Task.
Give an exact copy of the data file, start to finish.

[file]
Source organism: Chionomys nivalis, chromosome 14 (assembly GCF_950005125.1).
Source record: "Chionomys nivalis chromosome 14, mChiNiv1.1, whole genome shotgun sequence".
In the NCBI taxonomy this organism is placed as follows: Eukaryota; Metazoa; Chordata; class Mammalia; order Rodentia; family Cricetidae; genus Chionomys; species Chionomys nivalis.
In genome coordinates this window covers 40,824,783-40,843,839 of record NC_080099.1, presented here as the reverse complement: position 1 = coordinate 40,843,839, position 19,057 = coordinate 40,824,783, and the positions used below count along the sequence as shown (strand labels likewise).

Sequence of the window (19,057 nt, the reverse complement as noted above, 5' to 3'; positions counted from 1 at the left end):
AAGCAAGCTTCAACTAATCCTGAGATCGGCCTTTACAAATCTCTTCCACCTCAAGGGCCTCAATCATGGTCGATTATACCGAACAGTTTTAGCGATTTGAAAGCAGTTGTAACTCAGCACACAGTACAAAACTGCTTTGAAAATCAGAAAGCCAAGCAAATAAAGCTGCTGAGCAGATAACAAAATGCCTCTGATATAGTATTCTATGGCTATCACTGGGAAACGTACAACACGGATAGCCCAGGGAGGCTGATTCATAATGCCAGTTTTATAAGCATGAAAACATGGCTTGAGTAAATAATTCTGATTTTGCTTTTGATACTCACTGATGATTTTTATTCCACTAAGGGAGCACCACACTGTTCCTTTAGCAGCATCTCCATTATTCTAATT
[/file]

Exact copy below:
Source organism: Chionomys nivalis, chromosome 14 (assembly GCF_950005125.1).
Source record: "Chionomys nivalis chromosome 14, mChiNiv1.1, whole genome shotgun sequence".
In the NCBI taxonomy this organism is placed as follows: Eukaryota; Metazoa; Chordata; class Mammalia; order Rodentia; family Cricetidae; genus Chionomys; species Chionomys nivalis.
In genome coordinates this window covers 40,824,783-40,843,839 of record NC_080099.1, presented here as the reverse complement: position 1 = coordinate 40,843,839, position 19,057 = coordinate 40,824,783, and the positions used below count along the sequence as shown (strand labels likewise).

Sequence of the window (19,057 nt, the reverse complement as noted above, 5' to 3'; positions counted from 1 at the left end):
AAGCAAGCTTCAACTAATCCTGAGATCGGCCTTTACAAATCTCTTCCACCTCAAGGGCCTCAATCATGGTCGATTATACCGAACAGTTTTAGCGATTTGAAAGCAGTTGTAACTCAGCACACAGTACAAAACTGCTTTGAAAATCAGAAAGCCAAGCAAATAAAGCTGCTGAGCAGATAACAAAATGCCTCTGATATAGTATTCTATGGCTATCACTGGGAAACGTACAACACGGATAGCCCAGGGAGGCTGATTCATAATGCCAGTTTTATAAGCATGAAAACATGGCTTGAGTAAATAATTCTGATTTTGCTTTTGATACTCACTGATGATTTTTATTCCACTAAGGGAGCACCACACTGTTCCTTTAGCAGCATCTCCATTATTCTAATT